LOS ANGELES — When Kobe plays as he did in Game 1 of the NBA Finals he may as well be in a vacant gym at midnight with the lights off throwing uncontrollable moves on operatic phantoms. Every other possession was so perversely pure he had the Magic wandering aimlessly around Bryant Park.
Cradling the Lakers in his impregnable cocoon, Kobe put on a puppet show only a fairy godmother could dream up.
While Orlando’s offense consisted of mixed-up jigsaw pieces from various puzzles (its starters shot 11-46, the frontline 6-27), The Predator practiced making perfect jumpers.
And when Kobe got bored shaking or freezing Courtney Lee and Mickael Pietrus, the Magic’s backcourt resistance fighters — here a stutter step, there a head fake, everywhere a change of pace and direction — he increased the degree of difficulty by jumping the divider into defenders rather than trying to avoid them.
This became plain midway into the second quarter. Instead of spinning left on Lee away from help, Kobe sought congestion in the middle just to test his maneuverability skills in gridlock (he can’t fool me) . . . scoring in spite of six outstretched, thrashing arms.
Kobe’s floater gave the Lakers a 34-33 edge, their first lead in seven minutes and they never trailed thereafter en route to a relaxing 25-point evening cruise.
At that point the rules seemingly changed to “winner’s out” because it became exclusively Kobe’s ball. If he wasn’t shooting it (16-34 FG, 8-8 FT; 40 points), deciding who touched it (eight assists), stealing it (twice) or blocking it (twice), he was rising above the cluttered and clutching rubble for eight macho rebounds.
Indefensible outside, Kobe had no urge to take his infinite inventory of swiveling shots and unearthly mid-air readjustments to the halo until the initial play of the third quarter when he posted up Rafer Alston for a layup. From then on, he trespassed at will.
Kobe’s unrivaled incursion was a night move Bob Seger never imagined; a drive down the left of the paint where he met opposition, pushed through Pietrus, left his feet, got bumped, rebooted, pumped, and on the way down banked it in off the glass.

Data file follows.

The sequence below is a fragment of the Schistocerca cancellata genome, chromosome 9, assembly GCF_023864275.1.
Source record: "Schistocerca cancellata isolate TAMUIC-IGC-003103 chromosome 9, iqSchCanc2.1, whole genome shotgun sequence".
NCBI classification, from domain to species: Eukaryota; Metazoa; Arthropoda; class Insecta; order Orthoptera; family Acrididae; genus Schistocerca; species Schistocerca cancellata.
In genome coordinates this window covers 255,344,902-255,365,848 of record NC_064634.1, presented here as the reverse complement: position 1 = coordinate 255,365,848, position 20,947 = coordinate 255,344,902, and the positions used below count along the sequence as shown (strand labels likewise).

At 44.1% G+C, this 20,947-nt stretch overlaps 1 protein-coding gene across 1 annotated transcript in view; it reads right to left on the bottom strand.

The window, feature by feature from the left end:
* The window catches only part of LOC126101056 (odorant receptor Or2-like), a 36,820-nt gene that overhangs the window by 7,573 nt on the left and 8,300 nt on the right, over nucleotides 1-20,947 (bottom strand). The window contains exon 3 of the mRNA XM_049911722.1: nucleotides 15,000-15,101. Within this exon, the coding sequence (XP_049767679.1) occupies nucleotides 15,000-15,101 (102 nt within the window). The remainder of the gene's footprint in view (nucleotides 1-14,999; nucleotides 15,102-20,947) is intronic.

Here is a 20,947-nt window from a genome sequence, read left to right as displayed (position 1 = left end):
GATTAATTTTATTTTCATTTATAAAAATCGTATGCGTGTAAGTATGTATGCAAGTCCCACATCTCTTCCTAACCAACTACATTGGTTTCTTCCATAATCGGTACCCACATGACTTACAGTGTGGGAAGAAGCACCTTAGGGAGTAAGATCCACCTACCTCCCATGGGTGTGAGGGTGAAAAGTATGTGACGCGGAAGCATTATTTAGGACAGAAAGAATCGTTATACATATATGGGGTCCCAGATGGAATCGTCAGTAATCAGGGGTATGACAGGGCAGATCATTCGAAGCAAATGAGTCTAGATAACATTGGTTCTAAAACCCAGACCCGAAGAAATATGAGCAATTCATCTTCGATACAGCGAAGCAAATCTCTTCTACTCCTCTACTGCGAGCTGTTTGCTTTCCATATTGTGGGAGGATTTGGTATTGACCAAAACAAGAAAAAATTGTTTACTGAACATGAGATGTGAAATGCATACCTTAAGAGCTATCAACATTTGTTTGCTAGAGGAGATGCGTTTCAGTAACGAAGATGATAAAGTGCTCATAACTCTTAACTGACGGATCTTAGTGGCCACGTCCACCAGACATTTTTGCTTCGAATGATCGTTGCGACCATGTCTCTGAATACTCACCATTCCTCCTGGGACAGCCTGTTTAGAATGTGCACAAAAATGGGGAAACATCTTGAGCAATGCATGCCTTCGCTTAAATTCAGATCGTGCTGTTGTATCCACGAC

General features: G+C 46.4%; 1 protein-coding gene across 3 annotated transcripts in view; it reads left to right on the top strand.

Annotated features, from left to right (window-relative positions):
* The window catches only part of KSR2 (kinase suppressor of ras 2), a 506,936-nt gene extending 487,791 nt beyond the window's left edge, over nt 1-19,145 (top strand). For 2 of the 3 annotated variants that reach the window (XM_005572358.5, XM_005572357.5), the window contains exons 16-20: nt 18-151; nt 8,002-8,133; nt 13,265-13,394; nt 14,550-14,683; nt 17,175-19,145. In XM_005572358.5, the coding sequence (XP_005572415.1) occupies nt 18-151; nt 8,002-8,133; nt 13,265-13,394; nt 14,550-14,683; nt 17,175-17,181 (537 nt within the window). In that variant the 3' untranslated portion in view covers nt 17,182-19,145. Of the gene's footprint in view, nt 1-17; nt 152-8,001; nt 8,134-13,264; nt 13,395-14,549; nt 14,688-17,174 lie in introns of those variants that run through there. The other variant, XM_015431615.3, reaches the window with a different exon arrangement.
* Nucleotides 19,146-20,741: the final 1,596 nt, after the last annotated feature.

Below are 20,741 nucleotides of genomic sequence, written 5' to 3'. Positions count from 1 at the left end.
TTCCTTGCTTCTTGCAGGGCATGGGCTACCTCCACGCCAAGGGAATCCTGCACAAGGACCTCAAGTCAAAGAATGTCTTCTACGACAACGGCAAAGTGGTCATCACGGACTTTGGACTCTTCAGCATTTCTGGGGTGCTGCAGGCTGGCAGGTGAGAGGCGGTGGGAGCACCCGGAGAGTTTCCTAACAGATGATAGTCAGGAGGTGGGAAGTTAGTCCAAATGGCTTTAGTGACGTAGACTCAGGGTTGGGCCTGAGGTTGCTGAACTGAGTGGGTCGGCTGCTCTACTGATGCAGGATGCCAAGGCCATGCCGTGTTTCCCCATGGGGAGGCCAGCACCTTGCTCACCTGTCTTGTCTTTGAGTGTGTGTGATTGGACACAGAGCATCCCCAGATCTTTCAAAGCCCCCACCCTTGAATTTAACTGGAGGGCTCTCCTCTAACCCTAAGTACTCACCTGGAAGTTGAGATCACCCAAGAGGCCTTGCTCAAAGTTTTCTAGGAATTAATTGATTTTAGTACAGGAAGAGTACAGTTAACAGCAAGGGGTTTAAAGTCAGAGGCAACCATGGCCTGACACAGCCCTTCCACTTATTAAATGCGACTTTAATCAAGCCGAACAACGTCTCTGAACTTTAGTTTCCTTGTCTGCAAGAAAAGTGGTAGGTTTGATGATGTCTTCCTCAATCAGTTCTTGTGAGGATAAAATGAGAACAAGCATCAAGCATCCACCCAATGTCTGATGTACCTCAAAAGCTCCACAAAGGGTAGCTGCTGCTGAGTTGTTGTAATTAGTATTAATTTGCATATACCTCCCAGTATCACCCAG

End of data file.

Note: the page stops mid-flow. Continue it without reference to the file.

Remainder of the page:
The Lakers’ bench and Bryant Park genuflected.
“Kobe’s confident he can do whatever he pleases in this series,” declared an independent courtside observer. “Lee and Pietrus don’t pose much of a problem, not after what he went through last year in the finals — against James Posey, Paul Pierce, Kevin Garnett and Tom Thibodeau’s defensive schemes. Not after having to deal with (Shane) Battier this year.”
With apologies to Pete Seeger, “Where have all the veteran referees gone . . . long time passing . . . gone to graveyards everyone.
Well, put out to pasture anyway.
Add Dick Bavetta to this gradually enlarging list. Under-utilized in the first three playoff rounds, the 69-year-old legendary official had his candle blown out for the finals, ending his streak at 23 straight.
In the suspect opinion of supervisor Bernie Fryer a dozen refs are more qualified to wield a whistle under duress on the NBA’s supreme court than Bavetta, who’s called more games (I lost track a couple years ago after 2,300 or so) than anyone else in league history.
Fryer’s handpicked 12 are Danny Crawford, Joe DeRosa, Ken Mauer, Joe Crawford, Mike Callahan, Scott Foster, Steve Javie, Bennett Salvatore, Derrick Stafford, Tom Washington, Mark Wunderlich and Monty McCutchen.
I don’t really want to harpoon the blubbery Wunderlich again, but his situation begs for elucidation by David Stern.
You mean to tell me, a guy whose egregious non-call on Antoine Wright’s attempt to foul Carmelo Anthony (a mortal mistake of such magnitude league president Joel Litvin quickly proclaimed it wrong) cost the Mavericks Game 3, gets ultimately rewarded?
You mean to tell me, McCutchen whose disorder on the court (Ray Allen’s 3-point shot was really a two and botched 24-second violation, etc.) the league constantly couldn’t explain, earns the bonus round?
You mean to tell me, Wunderlich and McCutchen and ‘Nitro Joe’ Crawford (to single out three of many who’ve offended thee) another merit a chance to embarrass the NBA at the highest level.
Yet, Michael Henderson missed a 24-second violation earlier this decade in a Nuggets-Laker regular season game, no less, and received outstanding demerits; got pulled off the road and lost three assignments.
For whatever reason, negative publicity, guilty conscience, justice came into play, Stern rescinded the suspension and Henderson got paid for not working. Still, the four-year veteran wound up getting dumped as a result of the incident and the fervor it caused . . .
Then again, as aforementioned, Bavetta is just the latest veteran ref evidently being encouraged to retire after 34 years of service by being discouraged.
Peter Vecsey covers the NBAfor the New York Post.
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